And, after you return to your home, and get re-accustomed to regular running water and electricity, ask yourself – “Now, what do I want to say through my art?”

Make sure to “rinse and repeat” this process every couple of years to avoid the build-up of complacency, privilege and ego.

Now  – having told YOU what to do (that’s my tendency, as a director), I guess it might be useful to share a bit of what has come from my many sojourns and adventures.

When I work abroad, I stay alert to the “cultural norms” of that location. It’s my job to figure out what’s “usual” here, and then explain myself when I ask that we “deviate” from that norm. At the same time, I need to figure out how to harness that “norm” so that it is useful in the project and also assures the local artists[A2] . I have to ask lots of questions and patiently wade in confusion when I have no idea what is going on around me. Things may fall apart briefly, but that’s ok. Sometimes that same breakdown can reveal incredibly possibilities!

I’m drawn to visual, physical-based theatre and performance that can puncture through the intellectual trappings of language and get right down the visceral and emotional experience. I approach every project as an ensemble-based, collective creation: everyone in the room together, all trying stuff out. We don’t need to know where it’s going…let’s take the ride together and see where we land.  I spend a lot of time watching, listening, and then following my gut. I ask that everyone participate in problem solving, be it technical, thematic, content, etc. Someone in the room will have a great idea, and it doesn’t have to come from me! Maybe the final project is disastrous. Well, in the end, our work in live performance is ephemeral, so its really only the process and experience that we take with us. And, many times, that experience is the most wondrous product!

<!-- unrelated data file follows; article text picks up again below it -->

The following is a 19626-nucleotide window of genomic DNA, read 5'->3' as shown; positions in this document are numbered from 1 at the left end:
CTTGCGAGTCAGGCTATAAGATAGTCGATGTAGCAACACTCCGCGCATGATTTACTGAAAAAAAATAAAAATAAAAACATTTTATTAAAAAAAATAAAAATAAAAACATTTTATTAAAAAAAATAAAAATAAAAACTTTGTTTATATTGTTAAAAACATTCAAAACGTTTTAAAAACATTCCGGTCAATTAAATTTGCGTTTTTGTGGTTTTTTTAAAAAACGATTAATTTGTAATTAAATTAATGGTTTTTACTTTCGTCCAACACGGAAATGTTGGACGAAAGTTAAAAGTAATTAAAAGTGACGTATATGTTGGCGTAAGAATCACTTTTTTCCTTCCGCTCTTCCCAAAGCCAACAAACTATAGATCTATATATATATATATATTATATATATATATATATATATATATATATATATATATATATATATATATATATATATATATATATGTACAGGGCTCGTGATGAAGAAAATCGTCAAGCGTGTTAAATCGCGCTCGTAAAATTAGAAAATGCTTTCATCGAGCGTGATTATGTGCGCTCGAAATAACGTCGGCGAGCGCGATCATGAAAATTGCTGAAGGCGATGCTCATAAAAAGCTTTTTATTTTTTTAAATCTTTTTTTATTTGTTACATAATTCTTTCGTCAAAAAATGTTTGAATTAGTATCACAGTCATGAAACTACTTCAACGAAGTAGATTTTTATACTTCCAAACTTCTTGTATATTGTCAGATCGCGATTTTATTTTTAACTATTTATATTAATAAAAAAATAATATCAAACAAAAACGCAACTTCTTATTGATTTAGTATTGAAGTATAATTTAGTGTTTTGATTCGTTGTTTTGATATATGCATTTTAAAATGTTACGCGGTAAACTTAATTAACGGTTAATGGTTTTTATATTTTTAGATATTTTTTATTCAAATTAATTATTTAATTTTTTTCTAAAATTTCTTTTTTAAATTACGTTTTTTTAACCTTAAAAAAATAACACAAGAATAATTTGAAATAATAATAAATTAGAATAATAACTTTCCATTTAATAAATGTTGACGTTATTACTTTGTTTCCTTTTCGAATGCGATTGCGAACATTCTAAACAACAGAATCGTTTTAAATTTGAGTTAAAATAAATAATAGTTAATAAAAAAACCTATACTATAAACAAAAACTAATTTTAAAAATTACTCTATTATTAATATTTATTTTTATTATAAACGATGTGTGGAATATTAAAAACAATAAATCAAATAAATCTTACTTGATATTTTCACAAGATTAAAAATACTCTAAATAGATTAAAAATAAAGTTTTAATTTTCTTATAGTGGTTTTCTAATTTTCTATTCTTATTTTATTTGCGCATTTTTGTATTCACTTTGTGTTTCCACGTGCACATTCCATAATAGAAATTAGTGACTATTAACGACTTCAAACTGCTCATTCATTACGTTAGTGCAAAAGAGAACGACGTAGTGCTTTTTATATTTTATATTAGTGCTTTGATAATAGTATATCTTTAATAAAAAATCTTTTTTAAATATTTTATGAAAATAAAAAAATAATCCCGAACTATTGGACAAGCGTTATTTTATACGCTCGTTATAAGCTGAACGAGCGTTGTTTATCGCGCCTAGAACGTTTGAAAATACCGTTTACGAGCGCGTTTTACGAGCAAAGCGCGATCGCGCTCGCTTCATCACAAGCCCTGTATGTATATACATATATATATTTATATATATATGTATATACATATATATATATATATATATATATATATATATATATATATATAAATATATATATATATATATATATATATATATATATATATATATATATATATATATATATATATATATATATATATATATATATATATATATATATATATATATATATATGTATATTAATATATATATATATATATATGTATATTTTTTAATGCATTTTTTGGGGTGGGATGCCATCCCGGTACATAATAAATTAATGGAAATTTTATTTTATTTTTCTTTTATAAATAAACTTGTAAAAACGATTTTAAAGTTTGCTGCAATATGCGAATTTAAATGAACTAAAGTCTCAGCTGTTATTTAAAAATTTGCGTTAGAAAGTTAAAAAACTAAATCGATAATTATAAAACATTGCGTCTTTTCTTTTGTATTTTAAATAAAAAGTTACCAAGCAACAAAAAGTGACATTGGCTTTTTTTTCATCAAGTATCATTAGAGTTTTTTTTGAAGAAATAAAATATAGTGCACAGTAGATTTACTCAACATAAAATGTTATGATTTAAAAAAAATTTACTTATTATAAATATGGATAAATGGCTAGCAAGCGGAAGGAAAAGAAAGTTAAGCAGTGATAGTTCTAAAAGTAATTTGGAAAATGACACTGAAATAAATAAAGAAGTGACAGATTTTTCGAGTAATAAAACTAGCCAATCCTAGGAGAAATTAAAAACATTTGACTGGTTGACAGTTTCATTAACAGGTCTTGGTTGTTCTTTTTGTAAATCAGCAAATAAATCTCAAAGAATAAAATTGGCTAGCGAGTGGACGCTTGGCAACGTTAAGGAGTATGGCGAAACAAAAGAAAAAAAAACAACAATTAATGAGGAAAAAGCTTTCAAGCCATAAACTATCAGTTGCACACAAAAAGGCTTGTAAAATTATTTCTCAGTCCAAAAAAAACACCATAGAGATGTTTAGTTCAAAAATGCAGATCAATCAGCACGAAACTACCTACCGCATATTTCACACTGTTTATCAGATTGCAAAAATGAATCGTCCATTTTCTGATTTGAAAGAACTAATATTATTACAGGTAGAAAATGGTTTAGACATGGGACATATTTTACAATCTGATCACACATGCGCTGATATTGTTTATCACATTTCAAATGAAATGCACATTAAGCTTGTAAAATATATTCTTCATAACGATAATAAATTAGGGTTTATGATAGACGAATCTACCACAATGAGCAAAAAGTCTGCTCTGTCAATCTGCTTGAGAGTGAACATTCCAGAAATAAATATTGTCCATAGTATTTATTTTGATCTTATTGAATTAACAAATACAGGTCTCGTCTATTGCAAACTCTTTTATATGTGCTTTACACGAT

Tanya Kane-Parry is a director and choreographer in theatre, dance and opera. She has lived, traveled and/or worked in Spain, France, the former Soviet Union, Israel, Mexico, Peru, Costa Rica, Guatemala, Argentina and Nepal. This summer she is going off to East Africa, and then in the fall she is working in Barcelona, Mallorca and Sevilla, then trips to Italy and Greece. Tanya is the Artistic Director of the performance group, Opera del Espacio, and is a full-time faculty in the Department of Music, Theatre and Dance at Cal State L.A. where she teaches acting, dance, Viewpoints and Experimental Performance. http://www.calstatela.edu/academic/musictheatredance/tanyakaneparry.php


 [A1]But you are special! I get rhetorically what you are doing, but I wonder about another beginning that shows your travel background…

 [A2]I get a little confused because I thought from what you wrote previously that you travel and then incorporate into your art later. (I know that you do both, but the order is unclear to me.)